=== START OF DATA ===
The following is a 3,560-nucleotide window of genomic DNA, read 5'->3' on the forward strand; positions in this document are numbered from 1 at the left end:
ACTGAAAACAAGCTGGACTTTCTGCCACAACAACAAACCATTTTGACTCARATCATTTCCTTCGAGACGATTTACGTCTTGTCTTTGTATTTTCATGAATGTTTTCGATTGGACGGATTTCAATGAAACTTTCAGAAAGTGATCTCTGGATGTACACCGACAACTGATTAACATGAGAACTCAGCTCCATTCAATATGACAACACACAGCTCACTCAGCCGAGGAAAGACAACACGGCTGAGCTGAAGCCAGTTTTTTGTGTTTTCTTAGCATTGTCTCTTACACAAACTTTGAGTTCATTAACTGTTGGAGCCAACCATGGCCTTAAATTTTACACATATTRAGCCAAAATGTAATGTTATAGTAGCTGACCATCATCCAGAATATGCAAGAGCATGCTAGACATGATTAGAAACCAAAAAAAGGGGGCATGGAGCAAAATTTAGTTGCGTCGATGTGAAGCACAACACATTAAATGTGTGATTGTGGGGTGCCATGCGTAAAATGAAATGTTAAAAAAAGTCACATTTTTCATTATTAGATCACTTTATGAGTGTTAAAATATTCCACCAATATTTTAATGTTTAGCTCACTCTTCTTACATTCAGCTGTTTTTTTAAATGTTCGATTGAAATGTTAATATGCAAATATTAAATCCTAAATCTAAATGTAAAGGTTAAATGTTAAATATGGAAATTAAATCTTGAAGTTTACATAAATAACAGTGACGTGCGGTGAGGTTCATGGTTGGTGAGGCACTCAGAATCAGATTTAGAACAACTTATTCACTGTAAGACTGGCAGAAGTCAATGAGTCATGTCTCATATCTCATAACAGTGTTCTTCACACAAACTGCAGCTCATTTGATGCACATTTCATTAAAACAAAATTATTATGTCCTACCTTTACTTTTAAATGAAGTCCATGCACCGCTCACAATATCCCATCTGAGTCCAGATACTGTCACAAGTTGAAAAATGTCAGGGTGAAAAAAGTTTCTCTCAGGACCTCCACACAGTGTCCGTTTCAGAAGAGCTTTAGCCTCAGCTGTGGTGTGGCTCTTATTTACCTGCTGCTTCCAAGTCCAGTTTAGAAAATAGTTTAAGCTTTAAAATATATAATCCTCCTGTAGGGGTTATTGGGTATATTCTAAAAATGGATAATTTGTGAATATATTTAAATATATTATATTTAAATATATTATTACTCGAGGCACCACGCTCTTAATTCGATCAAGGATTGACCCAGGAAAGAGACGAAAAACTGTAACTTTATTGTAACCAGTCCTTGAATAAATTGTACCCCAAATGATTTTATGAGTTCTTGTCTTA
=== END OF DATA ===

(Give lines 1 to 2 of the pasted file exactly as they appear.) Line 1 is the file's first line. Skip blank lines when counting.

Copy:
The following is a 3,560-nucleotide window of genomic DNA, read 5'->3' on the forward strand; positions in this document are numbered from 1 at the left end:
ACTGAAAACAAGCTGGACTTTCTGCCACAACAACAAACCATTTTGACTCARATCATTTCCTTCGAGACGATTTACGTCTTGTCTTTGTATTTTCATGAATGTTTTCGATTGGACGGATTTCAATGAAACTTTCAGAAAGTGATCTCTGGATGTACACCGACAACTGATTAACATGAGAACTCAGCTCCATTCAATATGACAACACACAGCTCACTCAGCCGAGGAAAGACAACACGGCTGAGCTGAAGCCAGTTTTTTGTGTTTTCTTAGCATTGTCTCTTACACAAACTTTGAGTTCATTAACTGTTGGAGCCAACCATGGCCTTAAATTTTACACATATTRAGCCAAAATGTAATGTTATAGTAGCTGACCATCATCCAGAATATGCAAGAGCATGCTAGACATGATTAGAAACCAAAAAAAGGGGGCATGGAGCAAAATTTAGTTGCGTCGATGTGAAGCACAACACATTAAATGTGTGATTGTGGGGTGCCATGCGTAAAATGAAATGTTAAAAAAAGTCACATTTTTCATTATTAGATCACTTTATGAGTGTTAAAATATTCCACCAATATTTTAATGTTTAGCTCACTCTTCTTACATTCAGCTGTTTTTTTAAATGTTCGATTGAAATGTTAATATGCAAATATTAAATCCTAAATCTAAATGTAAAGGTTAAATGTTAAATATGGAAATTAAATCTTGAAGTTTACATAAATAACAGTGACGTGCGGTGAGGTTCATGGTTGGTGAGGCACTCAGAATCAGATTTAGAACAACTTATTCACTGTAAGACTGGCAGAAGTCAATGAGTCATGTCTCATATCTCATAACAGTGTTCTTCACACAAACTGCAGCTCATTTGATGCACATTTCATTAAAACAAAATTATTATGTCCTACCTTTACTTTTAAATGAAGTCCATGCACCGCTCACAATATCCCATCTGAGTCCAGATACTGTCACAAGTTGAAAAATGTCAGGGTGAAAAAAGTTTCTCTCAGGACCTCCACACAGTGTCCGTTTCAGAAGAGCTTTAGCCTCAGCTGTGGTGTGGCTCTTATTTACCTGCTGCTTCCAAGTCCAGTTTAGAAAATAGTTTAAGCTTTAAAATATATAATCCTCCTGTAGGGGTTATTGGGTATATTCTAAAAATGGATAATTTGTGAATATATTTAAATATATTATATTTAAATATATTATTACTCGAGGCACCACGCTCTTAATTCGATCAAGGATTGACCCAGGAAAGAGACGAAAAACTGTAACTTTATTGTAACCAGTCCTTGAATAAATTGTACCCCAAATGATTTTATGAGTTCTTGTCTTA